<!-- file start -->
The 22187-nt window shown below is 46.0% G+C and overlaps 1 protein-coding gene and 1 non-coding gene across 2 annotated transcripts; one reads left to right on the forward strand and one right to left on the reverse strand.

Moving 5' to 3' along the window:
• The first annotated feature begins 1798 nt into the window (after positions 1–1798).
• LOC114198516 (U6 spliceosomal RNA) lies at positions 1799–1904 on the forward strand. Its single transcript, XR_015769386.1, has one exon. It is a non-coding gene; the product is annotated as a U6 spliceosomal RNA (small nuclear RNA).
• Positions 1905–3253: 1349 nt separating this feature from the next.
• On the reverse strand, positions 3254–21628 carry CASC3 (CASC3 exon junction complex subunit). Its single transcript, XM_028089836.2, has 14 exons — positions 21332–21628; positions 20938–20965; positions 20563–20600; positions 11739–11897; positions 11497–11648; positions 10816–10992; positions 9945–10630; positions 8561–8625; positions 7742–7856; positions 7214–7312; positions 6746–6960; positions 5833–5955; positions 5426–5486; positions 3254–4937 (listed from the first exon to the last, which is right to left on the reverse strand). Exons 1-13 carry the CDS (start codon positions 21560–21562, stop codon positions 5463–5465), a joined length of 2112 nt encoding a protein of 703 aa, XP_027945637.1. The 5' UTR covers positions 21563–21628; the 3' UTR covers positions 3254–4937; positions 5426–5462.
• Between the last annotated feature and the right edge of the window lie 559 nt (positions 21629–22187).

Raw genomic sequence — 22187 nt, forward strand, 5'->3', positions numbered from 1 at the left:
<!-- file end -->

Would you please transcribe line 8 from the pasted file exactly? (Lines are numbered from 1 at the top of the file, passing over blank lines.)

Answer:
Raw genomic sequence — 22187 nt, forward strand, 5'->3', positions numbered from 1 at the left: